|Artisphere ~ 1101 Wilson Boulevard ~ Arlington VA 22209|
|Join Virginia Tech’s Metropolitan Institute (MI) and the Arlington Economic Development (AED) in welcoming back Sir Robert Harvey to Arlington, VA. Introduction from the Right Honorable Michael Moore, New Zealand Ambassador to the United States.|
For the past 25 years Bob Harvey (still known affectionately as Mayor Bob) has infused the diverse dimensions of sustainability throughout his work as an elected official, international peace envoy, President of the New Zealand Labour Party, businessman, and most recently Chairman of the Auckland waterfront authority. A charismatic speaker and visionary thinker, Harvey came to sustainability through his strong personal and professional bond with the amazing landscape of Auckland’s west region. As a young leader of a local surf club at Karekare Beach, Harvey’s respect and reverence for Waitakere’s rugged coastline and temperate rainforest set the foundation for one of his first political activities — advocating for national legislation that permanently protects the Waitakere Rainforest and Ranges from encroaching suburban development. For Mayor Bob, Leadership through Landscape does not end with acts of conservation and preservation, but becomes a starting point for a dialogue with nature, understanding the landscape, listening to the landscape, and learning from the landscape in ways that reflect the values of New Zealand’s indigenous Maori culture. Building on these themes, Mayor Bob will offer his insights and observations on how sustainability leaders in the US can leverage their own landscapes to support their work in making sustainable communities.
MI and AED welcomes the Right Honorable Michael Moore, New Zealand Ambassador to the US, for introducing Mayor Bob; and commentators, Jay Fisette, Vice Chair, Arlington County Board and Susannah Drake, ASLA, AIA, Principal, delandstudio, New York City.
The full flier is available here. Please RSVP at http://
Thursday, May 23, 2013
Leadership Through Landscape: Exploring the Power of Place and Its Influence on Public Leadership and Sustainability Policy
Posted by Jim at 1:06 PM
Thursday, May 16, 2013
from Audubon Magazine:
By Emma Bryce
Photo by Katey Nicosia / CC BY-NC-ND 2.0
For the days when hauling around a tome for identifying birds just won’t do, Audubon comes to the rescue with its new online guide to North American birds, available for $2.99 on the iPhone, Android, iPad, NOOK or Kindle through the Audubon Birds app. One screen pretty much holds it all, displaying information about birding, conservation, even avian anatomy. The guide categorizes more than 800 species by family, common name, or general shape, allowing users to pick the most appropriate identification route.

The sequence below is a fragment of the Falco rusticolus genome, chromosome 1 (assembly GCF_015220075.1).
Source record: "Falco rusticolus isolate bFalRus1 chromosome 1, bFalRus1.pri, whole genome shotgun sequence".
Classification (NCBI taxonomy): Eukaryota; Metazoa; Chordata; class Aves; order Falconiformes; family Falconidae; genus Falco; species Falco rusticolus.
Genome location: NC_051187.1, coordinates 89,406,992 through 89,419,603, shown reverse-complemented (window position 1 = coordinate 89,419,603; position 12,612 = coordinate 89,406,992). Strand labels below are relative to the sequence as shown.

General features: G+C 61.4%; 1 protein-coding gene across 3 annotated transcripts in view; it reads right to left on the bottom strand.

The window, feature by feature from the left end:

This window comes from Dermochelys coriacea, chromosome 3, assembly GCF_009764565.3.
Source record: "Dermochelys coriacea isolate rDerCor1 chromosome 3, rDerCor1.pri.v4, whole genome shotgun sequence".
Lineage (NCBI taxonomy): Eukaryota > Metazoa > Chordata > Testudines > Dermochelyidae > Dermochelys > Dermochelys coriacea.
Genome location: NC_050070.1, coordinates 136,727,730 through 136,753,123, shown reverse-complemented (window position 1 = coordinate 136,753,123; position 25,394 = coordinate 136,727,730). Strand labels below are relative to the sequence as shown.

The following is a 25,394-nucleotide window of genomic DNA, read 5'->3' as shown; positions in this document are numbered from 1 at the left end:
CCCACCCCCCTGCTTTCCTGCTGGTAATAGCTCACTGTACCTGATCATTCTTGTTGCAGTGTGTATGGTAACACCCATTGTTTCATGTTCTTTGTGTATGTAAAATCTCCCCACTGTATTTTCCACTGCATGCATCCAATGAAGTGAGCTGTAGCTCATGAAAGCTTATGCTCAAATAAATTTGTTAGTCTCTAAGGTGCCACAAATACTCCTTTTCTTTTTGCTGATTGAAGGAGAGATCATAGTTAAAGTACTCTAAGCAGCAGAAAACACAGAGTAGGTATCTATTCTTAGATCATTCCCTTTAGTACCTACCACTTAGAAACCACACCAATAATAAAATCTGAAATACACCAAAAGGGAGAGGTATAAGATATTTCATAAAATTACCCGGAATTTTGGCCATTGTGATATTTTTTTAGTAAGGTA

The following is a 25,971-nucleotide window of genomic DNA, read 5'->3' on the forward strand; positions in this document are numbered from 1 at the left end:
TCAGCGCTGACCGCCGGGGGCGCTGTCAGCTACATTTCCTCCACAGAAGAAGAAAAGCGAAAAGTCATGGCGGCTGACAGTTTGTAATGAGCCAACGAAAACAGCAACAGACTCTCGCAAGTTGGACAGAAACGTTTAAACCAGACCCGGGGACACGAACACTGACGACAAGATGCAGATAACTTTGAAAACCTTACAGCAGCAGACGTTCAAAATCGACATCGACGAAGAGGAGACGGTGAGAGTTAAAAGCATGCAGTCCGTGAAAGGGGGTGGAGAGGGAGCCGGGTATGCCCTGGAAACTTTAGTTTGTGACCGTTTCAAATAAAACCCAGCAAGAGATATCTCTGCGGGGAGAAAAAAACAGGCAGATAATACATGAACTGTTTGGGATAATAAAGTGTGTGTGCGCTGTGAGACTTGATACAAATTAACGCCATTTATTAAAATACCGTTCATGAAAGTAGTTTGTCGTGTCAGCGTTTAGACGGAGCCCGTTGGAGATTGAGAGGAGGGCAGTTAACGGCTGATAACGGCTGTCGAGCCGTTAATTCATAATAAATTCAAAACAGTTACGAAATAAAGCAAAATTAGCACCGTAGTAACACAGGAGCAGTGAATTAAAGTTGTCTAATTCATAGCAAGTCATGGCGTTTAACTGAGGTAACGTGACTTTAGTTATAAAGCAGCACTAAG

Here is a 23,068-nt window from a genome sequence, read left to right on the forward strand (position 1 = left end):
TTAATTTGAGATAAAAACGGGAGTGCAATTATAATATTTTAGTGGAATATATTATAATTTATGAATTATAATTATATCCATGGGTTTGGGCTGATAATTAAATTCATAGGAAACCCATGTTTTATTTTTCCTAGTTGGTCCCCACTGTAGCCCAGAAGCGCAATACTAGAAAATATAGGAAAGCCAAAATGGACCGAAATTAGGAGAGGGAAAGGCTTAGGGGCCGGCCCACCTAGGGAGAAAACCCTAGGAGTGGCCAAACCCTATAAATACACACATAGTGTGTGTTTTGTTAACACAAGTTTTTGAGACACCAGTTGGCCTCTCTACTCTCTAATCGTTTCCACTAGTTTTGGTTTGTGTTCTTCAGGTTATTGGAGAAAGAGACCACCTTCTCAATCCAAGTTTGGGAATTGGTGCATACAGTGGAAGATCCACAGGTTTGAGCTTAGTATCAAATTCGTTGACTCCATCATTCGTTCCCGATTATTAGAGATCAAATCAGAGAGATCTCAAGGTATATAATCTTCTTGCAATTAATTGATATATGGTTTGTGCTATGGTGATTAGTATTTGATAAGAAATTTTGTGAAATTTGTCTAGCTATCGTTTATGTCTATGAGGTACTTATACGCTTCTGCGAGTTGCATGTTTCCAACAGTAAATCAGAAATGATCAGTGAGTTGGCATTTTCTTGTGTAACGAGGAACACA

The third display option is particularly innovative. This category directs users to the quick guide, offering the ability to search the stout, slim, long-legged, and sleek-beaked contours of many birds. It presents a gallery of shapes: There are duck-like birds (think ducks, grebes, loons, pelicans, and swans), perching birds (groups like larks, flycatchers, thrushes, and wrens), or my favorite, chicken-like marsh birds (encompassing rails, coots, jacanas, and gallinules). Others include those cut like sandpipers, birds with the arrow-like anatomy of swallows, and those that feature the same, watchful upright stance as a hawk.
The guide’s homepage also lists aspects of birding beyond identification, from the most basic—such as ‘How to Bird’—to the more technical aspects of classification as well as bird plumage and molting habits. Everything is explained in straightforward terms, making this tool usable for birders of any skill level.
There are tips for beginning birders, and guidelines for selecting the perfect set of binoculars. There’s even a section that describes “stealth”—what any birder intent on spying skittish creatures must master. For the more advanced users, one link opens up a colorful and detailed display about bird anatomy and some of the more technical aspects of this hobby.
Importantly, one section of the guide is dedicated to conservation and endangered species. It includes a list of struggling birds, the threats they face, the changes wrought by climate change, and ways that users can help.
Perhaps best of all, the new Audubon guide lets birders record and then share sightings with others on the lookout for avian beauties. That’s a win for birds and bird lovers alike.
Guide: Online Guide to North American Birds
Available: National Audubon Society website, iPhone, iPad, Kindle, Android, NOOK
What it includes: 800 bird species from 74 families
Posted by Jim at 9:41 PM
Monday, May 13, 2013
Northern Virginia Urban Forestry Quarterly Roundtable
Nuts and Bolts of Urban Forestry
Arlington County Department of Parks and Natural Resources
2700 S Taylor Street, Arlington, VA 22206
This is the story of how a seed at a production nursery becomes a tree in the landscape; how the industrialization of the process has ignored the biology of the trees to the detriment of trees and the consumers; and some of the things we are doing to improve.
FREE – ($10 if you want lunch provided) If you’ve ever wondered why the trees we plant have so many problems, this will help answer. Great opportunity to meet other jurisdictions Tree Stewards and forestry staff. Register on line at:
Posted by Jim at 6:20 PM